Thursday, April 01, 2010

An old sermon, but I learned a lot from writing it...

FEET, FOOD AND GARDENS – Maundy Thursday 2004

Sometimes in the last part of a movie or play that is otherwise action packed with drama, intrigue, special effects, there will be a very quiet scene. This gives the audience a chance to breathe, to catch up on the themes and motifs of the drama, and to get ready for the final part. The events we remember here tonight have that flavour about them.  But this is not a simple night, and each of the actions we see and hear here point to something that is rich and complex and not easy to perceive, almost beyond belief. But let’s start simply, and talk about feet, food and gardens.

When you were a kid did you have someone, parent, grandparent, family or friend, take your foot in their hands and say, “This little piggy went to market, this little piggy stayed home…. “Do you remember that?   And have you ever held the foot of a child, and wiggled those little toes and listened to that child laugh? Have you ever considered the beauty of a newborn child’s foot?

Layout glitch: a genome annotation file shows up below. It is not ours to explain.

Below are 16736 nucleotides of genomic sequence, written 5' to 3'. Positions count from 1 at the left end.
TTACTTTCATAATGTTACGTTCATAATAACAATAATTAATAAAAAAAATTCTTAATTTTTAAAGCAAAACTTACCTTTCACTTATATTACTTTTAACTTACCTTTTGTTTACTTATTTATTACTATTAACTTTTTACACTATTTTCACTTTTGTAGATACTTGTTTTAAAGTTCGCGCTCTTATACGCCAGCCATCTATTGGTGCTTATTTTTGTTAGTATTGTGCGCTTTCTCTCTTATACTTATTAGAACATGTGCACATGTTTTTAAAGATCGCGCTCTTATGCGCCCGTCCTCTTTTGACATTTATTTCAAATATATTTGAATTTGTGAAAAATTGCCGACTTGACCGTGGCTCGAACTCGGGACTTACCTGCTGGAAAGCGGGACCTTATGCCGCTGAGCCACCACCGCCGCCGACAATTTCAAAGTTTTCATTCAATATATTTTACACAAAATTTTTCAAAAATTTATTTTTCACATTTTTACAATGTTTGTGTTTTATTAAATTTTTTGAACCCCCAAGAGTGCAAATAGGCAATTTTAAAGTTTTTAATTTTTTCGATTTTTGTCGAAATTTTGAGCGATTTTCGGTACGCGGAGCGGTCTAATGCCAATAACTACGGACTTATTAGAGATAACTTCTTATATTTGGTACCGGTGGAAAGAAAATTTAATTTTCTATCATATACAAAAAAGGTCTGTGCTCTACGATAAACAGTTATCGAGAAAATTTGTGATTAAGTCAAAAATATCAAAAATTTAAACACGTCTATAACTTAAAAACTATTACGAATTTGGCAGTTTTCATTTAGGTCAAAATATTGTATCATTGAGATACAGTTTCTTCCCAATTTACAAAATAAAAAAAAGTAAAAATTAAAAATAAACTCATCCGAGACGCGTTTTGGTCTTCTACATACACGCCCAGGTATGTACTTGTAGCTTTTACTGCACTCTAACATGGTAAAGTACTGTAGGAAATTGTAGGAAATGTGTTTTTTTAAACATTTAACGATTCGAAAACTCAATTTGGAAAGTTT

Adults are different that way. A lot of people are shy about their feet. It makes sense. They aren’t real pretty and yet they are - I think - amazingly unique to each individual, containing biography in all the lines and curves, remembering all the journeys where we were pinched, stepped on, stretched. It all shows in the feet. They are also an incredible complex of nerves and muscles, delicate, powerful bits of engineering. Built to take us on the road, to link us to the ground, turn us around; set us on the way home. Feet are at the base of it. In the world of the body, feet are workers, not intellectuals. They contain no theories, have no theology attributed to them– unlike heads or even hearts – but they are crucial for knowing the difference between theory and practice, feet know the crucial difference between talking the talk and walking the walk.  And  - to make a pun – that’s no mean feat. Still, they are drab, utilitarian, very everyday necessary accessories, and I think it is significant that Jesus should choose to touch and wash our feet.  It says something about how God loves.